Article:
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Fuelband and the coming movement.



Fuelband and the coming movement.

Carl Fritjofsson

About 2 months ago I finally bought myself a Nike Fuelband after collecting months of inspiration from my Wrapp colleagues and careful selection between Nike’s alternative and the Jawbone Up, and I must way I am amazed by this little device for several reasons.

First of, what’s the Fuelband? The Nike Fuelband is a bracelet which uses an accelerometer and tracks number of steps and calories burned each day. Since I have a hard time accepting the accuracy of tracking those metrics form my wrist I tend not to look at those. Luckily the Fuelband also tracks it’s own activity currency called “fuel points”. This is very clever as fuel points have no references and thus cannot be questioned as much for its measured accuracy, compared to calories and steps. You set your daily target fuel points, based on how active you are, and each day I sync my device through Bluetooth with the Nike Fuelband app for iPhone. The social features are very undeveloped still, but through the app I can compare my activity level against my friends, and see trends on how active I’ve been compared to other days, weeks and months. The app also rewards you with badges based on activity goals met which adds to the gamification aspect. 

Secondly and more important, how does it impact my behaviour? Well, knowing your movements are being tracked at all time is actually impactful. I have always been trying to live actively but I find myself now much more often choosing more “active-secure” alternatives in front of less so. Most of the time this is small and subtle things like choosing the stairs instead of the elevator or walking my dog another block when exercising him. But even more interestingly is the fact that when I in the evening compare my activity rate against other days, I have noticed that each time I am significantly below my target or daily average, I become motivated to exercise. This means hitting the gym, strapping on my running shoes or just going for a walk. This change of behaviour is somewhat out o character for me, since I’ve always had a hard time even walking from the sofa to the kitchen in the evenings… Hence, since getting the Fuelband I i) think about being active more, ii) make small deliberate active decisions in the everyday life, and iii) work out more often. Pretty powerful behavioural impacts on my everyday life!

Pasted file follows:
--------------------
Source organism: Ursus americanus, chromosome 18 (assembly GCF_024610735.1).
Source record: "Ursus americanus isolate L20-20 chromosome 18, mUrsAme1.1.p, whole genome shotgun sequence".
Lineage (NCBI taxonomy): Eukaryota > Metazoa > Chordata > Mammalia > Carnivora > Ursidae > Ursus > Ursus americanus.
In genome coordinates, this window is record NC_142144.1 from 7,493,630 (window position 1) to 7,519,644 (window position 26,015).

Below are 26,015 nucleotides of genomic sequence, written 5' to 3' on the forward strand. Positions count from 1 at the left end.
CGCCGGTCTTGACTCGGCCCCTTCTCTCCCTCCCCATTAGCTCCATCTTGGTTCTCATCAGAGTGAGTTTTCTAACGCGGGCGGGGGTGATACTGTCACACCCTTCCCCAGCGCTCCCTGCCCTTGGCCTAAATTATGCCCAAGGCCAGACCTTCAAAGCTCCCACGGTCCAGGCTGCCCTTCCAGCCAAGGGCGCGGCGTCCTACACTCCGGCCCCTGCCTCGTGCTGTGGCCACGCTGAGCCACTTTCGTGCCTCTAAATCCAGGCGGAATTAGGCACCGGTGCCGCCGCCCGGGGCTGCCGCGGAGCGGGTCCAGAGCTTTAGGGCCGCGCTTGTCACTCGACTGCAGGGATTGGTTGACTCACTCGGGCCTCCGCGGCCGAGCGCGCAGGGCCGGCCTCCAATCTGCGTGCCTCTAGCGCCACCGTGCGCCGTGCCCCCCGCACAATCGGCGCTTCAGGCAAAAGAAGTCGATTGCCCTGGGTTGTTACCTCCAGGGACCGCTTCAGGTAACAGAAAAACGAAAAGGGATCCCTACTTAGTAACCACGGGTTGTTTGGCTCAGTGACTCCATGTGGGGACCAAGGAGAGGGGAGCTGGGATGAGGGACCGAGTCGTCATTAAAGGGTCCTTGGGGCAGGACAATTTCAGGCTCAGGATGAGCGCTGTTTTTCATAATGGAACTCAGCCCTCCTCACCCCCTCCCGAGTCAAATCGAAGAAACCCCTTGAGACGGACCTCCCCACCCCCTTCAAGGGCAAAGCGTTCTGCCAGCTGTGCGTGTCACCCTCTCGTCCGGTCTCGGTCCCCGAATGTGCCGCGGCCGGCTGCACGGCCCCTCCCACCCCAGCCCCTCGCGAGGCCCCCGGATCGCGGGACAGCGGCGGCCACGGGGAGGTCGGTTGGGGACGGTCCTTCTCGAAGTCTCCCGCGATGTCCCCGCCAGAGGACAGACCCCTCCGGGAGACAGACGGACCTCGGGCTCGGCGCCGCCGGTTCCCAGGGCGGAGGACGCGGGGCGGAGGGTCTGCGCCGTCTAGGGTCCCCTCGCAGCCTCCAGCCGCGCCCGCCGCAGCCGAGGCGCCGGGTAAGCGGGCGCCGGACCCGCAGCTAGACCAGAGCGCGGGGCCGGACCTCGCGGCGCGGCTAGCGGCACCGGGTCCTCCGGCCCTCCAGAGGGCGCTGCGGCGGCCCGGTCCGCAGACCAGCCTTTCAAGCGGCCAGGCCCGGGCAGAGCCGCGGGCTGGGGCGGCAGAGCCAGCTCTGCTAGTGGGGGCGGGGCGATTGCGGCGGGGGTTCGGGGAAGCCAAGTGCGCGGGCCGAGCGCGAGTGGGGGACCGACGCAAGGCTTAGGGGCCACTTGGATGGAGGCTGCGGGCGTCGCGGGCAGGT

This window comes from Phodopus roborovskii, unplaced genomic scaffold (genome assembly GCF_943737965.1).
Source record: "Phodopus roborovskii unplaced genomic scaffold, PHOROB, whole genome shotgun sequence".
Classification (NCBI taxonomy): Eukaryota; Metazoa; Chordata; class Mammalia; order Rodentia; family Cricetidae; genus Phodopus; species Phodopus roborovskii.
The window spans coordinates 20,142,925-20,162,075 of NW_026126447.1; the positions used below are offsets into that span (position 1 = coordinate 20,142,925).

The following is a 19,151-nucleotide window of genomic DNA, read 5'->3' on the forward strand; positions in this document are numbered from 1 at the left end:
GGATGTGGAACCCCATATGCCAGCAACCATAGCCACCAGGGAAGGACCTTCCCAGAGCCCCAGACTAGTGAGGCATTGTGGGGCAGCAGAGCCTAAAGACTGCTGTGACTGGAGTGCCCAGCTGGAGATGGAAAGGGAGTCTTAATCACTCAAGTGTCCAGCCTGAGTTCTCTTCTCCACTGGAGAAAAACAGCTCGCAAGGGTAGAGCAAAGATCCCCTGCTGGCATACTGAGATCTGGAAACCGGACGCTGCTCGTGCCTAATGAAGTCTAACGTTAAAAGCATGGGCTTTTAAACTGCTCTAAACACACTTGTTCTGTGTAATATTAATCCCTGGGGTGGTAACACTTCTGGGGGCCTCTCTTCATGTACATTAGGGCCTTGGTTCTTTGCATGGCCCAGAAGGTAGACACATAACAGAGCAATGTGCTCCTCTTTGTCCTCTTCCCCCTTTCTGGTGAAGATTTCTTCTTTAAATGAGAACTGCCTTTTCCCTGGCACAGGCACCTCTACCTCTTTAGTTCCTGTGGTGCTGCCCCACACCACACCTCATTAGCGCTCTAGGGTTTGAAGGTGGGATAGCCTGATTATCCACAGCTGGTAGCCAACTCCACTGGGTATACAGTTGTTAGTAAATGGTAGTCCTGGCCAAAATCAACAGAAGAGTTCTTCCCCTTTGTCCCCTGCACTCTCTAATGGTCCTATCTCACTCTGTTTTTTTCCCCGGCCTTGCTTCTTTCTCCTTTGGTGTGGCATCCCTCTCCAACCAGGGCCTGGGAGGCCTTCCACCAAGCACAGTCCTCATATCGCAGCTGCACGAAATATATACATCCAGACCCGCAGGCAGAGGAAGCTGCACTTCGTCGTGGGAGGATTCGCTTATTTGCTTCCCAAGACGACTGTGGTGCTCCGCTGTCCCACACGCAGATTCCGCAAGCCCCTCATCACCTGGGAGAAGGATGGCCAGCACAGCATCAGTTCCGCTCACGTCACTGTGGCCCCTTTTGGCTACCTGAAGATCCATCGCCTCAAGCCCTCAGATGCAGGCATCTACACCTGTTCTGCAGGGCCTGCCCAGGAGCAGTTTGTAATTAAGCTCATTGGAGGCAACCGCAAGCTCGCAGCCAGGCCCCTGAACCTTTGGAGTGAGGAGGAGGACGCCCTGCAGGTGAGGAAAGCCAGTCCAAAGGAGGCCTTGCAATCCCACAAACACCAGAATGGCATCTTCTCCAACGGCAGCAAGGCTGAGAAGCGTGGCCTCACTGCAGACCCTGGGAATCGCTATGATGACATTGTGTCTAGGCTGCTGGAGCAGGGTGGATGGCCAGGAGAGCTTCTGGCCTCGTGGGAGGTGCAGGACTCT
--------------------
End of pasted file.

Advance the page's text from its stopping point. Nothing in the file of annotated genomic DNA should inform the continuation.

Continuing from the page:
Thirdly, where will this take us? I understand many people think of the Nike Fuelband as a 2nd generation step counter, but whether you classify this as a gimmick, wearable computer or device for quantified health it’s an awesome movement! There are plenty of ventures out there who are leveraging passive technology into your everyday life to give you more data from which you can learn…and more is coming. The Fuelband belongs to one of the more simple technologies which we can use today to track activity levels, and Moves is a good alternative of a similar product utilizing Apple hardware. But what about discretely geotagging your life with images every 30 seconds using Memoto, or using smart fabrics which tracks your movements in detail with Electric Foxy. And even more impressive is the super-hyped Google Glasses which delivers the power of internet at all time right in front of your eyes with voice control. All of these things are cool and plenty, but the natural and most groundbreaking extension of monitoring and tracking your body is of course the area of health care. Gentag for example uses disposable skin patches which wireless can test blood sugar or even automatically deliver drugs if your monitored body metrics hit critical levels. Wow! These are all real-life examples of what companies are creating already today, and there are many others out there. Like any other technology movement, the devices will become smaller, cheaper, smarter and more powerful, and soon enough you will know just as much about your body in real-time as you know about your computer memory and CPU usage. 

One fundamental question with merging your everyday life this close to technology, is the one we still haven’t answered on cell phones… yes the health risks. But currently I think the benefits and opportunities far outweigh the risks. And the good thing is, if you already are monitoring your health you will keep a close eye and know in detail about the negative effects this potential generates. :) And as with anything, you can’t improve it unless you measure it, so let’s start monitoring the life and improving it!